This small settlement, originally a hamlet, is found mid-way between Millhouse Green and Carlecotes. Its name refers to the settlement at the head of the hazel wood.
It once had a school but this was closed in the 1980s due to falling pupil numbers. It is in the Parish of Thurlstone St Saviours church, in the diocese of Sheffield, previously Wakefield. It is in the Civil Parish of Dunford.
There is a notoriously dangerous cross-road due to lack of visibility of fast traffic on Wham’s Lane. This has now been altered to allow a better view of such traffic.
The only building of note is the 17th century hall, once home of Adam Eyre who was active on Cromwell’s side in the English Civil Wars being a parliamentarian. His diaries covering 1647-49 can be read as they have been published by the Surtees Society. The Hall was restored in 1968 and is a large stone built house with Welsh slate roof. It is two stories high with an ashlar crenellated parapet. It is now a private home.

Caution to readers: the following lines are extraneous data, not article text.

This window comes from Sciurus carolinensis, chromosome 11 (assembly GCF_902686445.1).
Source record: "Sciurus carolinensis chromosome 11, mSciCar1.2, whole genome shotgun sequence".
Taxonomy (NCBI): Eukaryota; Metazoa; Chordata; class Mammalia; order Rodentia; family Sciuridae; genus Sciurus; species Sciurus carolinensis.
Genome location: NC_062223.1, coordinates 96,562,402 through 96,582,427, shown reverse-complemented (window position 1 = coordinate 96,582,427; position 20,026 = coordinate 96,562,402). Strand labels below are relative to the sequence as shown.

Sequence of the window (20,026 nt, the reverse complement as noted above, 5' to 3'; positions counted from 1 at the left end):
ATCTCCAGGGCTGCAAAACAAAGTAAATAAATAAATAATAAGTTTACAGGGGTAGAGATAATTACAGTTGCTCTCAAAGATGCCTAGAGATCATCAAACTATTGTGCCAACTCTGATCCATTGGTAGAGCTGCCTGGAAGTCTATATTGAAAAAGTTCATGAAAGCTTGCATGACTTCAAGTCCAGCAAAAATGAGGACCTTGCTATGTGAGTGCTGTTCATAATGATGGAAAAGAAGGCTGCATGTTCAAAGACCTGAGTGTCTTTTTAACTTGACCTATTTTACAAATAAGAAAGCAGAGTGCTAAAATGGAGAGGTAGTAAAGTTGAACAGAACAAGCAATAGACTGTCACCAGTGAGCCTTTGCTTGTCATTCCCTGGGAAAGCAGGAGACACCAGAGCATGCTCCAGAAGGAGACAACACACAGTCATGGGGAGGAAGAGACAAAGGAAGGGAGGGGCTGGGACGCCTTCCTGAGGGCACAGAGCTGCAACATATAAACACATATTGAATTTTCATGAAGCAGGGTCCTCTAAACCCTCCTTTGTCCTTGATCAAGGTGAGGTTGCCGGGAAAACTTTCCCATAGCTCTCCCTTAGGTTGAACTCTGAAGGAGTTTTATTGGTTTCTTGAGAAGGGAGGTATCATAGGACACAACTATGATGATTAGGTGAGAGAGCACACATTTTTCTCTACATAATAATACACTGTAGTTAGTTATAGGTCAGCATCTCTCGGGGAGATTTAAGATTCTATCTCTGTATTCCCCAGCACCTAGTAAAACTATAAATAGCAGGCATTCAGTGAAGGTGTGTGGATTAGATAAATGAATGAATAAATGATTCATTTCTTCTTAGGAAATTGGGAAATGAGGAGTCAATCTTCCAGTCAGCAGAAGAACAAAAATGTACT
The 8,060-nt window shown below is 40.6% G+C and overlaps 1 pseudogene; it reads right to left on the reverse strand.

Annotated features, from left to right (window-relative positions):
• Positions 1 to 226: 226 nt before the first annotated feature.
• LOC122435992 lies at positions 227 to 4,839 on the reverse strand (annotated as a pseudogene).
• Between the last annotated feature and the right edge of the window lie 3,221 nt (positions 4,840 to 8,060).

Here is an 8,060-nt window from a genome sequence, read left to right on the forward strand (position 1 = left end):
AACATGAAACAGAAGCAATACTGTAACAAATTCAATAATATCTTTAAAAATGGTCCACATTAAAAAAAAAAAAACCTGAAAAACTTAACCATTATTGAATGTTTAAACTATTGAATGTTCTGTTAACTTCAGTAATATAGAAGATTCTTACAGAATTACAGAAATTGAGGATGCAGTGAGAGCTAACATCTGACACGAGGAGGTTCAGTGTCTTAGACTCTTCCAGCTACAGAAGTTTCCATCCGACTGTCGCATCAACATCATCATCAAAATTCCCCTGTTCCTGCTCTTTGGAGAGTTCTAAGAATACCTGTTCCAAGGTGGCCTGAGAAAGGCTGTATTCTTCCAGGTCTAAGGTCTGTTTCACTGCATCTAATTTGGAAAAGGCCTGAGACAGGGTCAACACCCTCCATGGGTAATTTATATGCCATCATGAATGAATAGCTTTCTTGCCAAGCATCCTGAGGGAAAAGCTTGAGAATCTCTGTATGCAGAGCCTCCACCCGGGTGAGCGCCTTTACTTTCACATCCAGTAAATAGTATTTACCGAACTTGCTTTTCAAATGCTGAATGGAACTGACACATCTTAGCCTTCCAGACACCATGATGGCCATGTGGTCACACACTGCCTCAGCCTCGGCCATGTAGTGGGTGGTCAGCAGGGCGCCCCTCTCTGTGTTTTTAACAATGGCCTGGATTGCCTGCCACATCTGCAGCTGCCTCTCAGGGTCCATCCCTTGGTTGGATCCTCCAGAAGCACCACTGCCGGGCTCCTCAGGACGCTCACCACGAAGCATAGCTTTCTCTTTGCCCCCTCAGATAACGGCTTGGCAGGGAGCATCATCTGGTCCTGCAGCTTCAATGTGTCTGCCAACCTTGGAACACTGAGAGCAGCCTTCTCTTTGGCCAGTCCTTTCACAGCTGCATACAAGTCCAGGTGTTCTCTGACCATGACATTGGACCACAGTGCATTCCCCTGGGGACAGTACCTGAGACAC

Hazlehead Railway Station
The Sheffield, Ashton-under- Lyne and Manchester Railway opened in July 1845, but there was no station at Hazlehead. After petitions from locals a station was built on 1st May 1846 named ‘Hazlehead’. The Huddersfield Omnibus stopped here for travellers going to Huddersfield. The station was closed on 1st November 1847 as a cost-cuttting exercise. The station re-opened in August 1850 and was re-named Hazlehead Bridge. It closed in March 1950 for passengers and then for freight in May 1964.